Purchase sand paper in various grades of coarseness. If necessary, cut the paper into half or quarter sheets so that they are a reasonable size for the children to use. Copy the patterns provided in this activity, as well as examples from books, to show the children examples of African sand art. Families and animals are popular topics. Recreate the sand paintings of the African desert by using crayons to color on sandpaper. Use black or brown crayons for the outlines and then fill in with other colors.

Safari Binoculars

Materials

  • Toilet paper tubes (or paper towel tubes)
  • Construction paper
  • Crayons and markers
  • Scissors
  • Thick yarn or string
  • Plastic bottle caps
  • Hole punch
  • Colored electrical tape

This is a photo of a pair of Safari Binoculars crafted from two tubes covered with turquoise paper and held together with black electrical tape and a string of blue yarn to go around the neck.

Photograph by Debbie Gonzales; used with permission.

Directions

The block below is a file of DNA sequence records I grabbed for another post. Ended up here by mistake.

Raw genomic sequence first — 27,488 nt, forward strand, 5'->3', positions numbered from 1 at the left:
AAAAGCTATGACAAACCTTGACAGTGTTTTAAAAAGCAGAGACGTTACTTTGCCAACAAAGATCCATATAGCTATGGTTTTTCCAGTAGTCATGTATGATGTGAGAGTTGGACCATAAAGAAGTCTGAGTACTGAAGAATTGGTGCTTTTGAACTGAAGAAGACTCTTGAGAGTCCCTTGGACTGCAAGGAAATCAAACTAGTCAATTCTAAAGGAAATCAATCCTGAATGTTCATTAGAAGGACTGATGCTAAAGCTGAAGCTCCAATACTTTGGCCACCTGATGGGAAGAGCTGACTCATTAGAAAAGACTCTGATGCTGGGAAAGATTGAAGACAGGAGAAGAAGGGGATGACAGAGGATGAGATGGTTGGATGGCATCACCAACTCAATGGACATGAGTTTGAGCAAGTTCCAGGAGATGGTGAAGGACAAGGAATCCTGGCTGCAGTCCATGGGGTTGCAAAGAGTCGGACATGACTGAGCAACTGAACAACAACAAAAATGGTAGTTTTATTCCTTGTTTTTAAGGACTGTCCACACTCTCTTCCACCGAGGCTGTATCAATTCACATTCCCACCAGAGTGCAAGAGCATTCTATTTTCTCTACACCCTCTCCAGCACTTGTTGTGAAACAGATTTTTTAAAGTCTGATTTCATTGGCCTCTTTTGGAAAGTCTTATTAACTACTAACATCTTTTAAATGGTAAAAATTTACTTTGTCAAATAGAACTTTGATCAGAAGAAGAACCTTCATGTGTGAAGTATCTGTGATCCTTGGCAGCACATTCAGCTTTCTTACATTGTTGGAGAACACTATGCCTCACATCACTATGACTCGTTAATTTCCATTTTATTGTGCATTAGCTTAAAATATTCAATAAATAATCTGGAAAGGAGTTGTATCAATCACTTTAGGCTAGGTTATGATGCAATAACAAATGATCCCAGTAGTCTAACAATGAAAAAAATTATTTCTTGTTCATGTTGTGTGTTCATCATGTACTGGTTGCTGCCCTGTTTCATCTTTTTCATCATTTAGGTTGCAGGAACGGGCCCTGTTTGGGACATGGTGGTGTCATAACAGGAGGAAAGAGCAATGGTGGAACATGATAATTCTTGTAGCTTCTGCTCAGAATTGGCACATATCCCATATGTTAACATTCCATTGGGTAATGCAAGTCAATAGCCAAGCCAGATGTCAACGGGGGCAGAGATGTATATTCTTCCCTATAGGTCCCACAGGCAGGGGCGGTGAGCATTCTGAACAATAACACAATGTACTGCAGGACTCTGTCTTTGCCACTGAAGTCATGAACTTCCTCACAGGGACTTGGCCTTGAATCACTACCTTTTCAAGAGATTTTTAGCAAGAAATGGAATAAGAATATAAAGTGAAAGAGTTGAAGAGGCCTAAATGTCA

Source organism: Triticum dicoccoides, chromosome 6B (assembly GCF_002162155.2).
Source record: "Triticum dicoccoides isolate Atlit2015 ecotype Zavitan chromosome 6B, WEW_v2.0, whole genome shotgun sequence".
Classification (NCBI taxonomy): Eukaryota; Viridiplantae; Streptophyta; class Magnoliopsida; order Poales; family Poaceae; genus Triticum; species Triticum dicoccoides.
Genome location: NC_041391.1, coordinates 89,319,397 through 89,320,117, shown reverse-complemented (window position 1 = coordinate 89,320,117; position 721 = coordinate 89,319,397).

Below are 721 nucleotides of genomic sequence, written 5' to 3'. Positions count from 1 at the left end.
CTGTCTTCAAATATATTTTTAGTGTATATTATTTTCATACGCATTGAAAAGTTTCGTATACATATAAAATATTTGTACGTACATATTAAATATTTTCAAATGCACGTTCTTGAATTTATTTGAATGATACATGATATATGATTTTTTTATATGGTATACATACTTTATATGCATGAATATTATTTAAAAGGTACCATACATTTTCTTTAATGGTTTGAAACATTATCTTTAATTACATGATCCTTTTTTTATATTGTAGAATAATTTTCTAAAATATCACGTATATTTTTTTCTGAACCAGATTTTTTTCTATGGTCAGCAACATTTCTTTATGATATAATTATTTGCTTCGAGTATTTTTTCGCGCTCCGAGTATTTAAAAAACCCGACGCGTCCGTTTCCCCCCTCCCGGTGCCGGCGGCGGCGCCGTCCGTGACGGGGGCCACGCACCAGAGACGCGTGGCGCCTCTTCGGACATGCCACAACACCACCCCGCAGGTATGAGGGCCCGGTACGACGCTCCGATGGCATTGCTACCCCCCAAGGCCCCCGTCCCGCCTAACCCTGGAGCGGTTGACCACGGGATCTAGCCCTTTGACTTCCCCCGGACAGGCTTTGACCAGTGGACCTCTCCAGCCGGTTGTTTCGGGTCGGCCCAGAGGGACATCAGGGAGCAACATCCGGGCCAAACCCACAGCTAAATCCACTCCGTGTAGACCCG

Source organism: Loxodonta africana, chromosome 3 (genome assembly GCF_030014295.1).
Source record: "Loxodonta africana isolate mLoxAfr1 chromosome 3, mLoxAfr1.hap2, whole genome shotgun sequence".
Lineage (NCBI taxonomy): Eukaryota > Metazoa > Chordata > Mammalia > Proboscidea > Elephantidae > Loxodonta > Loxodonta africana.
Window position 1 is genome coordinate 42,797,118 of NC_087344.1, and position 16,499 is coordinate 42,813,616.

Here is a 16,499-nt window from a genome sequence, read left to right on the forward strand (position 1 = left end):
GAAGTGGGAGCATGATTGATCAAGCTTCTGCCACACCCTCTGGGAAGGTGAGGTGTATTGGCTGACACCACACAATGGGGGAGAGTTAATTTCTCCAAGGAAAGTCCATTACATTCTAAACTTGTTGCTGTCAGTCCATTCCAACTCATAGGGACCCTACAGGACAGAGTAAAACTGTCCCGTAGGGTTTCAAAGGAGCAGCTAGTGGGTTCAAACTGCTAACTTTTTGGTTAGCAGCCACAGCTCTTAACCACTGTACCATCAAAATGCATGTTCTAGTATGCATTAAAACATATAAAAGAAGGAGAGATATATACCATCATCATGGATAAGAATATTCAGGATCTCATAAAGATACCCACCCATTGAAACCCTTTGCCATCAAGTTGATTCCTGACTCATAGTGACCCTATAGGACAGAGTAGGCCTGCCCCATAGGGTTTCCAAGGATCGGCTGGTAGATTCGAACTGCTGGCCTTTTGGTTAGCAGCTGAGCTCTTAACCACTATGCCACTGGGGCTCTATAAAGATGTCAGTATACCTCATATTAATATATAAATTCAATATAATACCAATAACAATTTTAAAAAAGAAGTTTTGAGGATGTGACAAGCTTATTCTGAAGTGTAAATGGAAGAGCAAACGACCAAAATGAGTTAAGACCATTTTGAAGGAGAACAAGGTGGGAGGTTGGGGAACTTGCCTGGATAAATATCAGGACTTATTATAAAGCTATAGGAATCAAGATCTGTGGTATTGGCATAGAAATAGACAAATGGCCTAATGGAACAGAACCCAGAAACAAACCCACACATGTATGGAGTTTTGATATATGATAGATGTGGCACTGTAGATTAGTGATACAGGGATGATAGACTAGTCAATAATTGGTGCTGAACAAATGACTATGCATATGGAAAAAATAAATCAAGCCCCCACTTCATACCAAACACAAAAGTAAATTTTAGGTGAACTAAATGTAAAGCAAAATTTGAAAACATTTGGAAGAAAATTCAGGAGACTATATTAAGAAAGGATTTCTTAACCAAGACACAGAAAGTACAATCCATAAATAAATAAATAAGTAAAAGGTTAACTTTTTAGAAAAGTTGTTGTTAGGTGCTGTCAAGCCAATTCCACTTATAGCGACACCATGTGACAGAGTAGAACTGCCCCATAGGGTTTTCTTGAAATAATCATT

In advance gather enough toilet paper tubes to allow each child to have two. Alternately, cut paper towel tubes into two equal pieces. Distribute two tubes to each child. Use the crayons and markers to decorate the tubes. Decorate one edge of each tube with colored electrical tape. Cut a 2½" inch-wide strip of construction paper lengthwise in a color that complements the electrical tape. Decorate the construction paper. Punch a hole at the end of each paper tube. Glue the two tubes together lengthwise to create binoculars. Wrap the construction paper strip around the tubes and glue in place. Glue a plastic bottle cap in the middle of the strip to simulate a knob. Thread a thick piece of yarn through the holes and tie it to serve as a strap.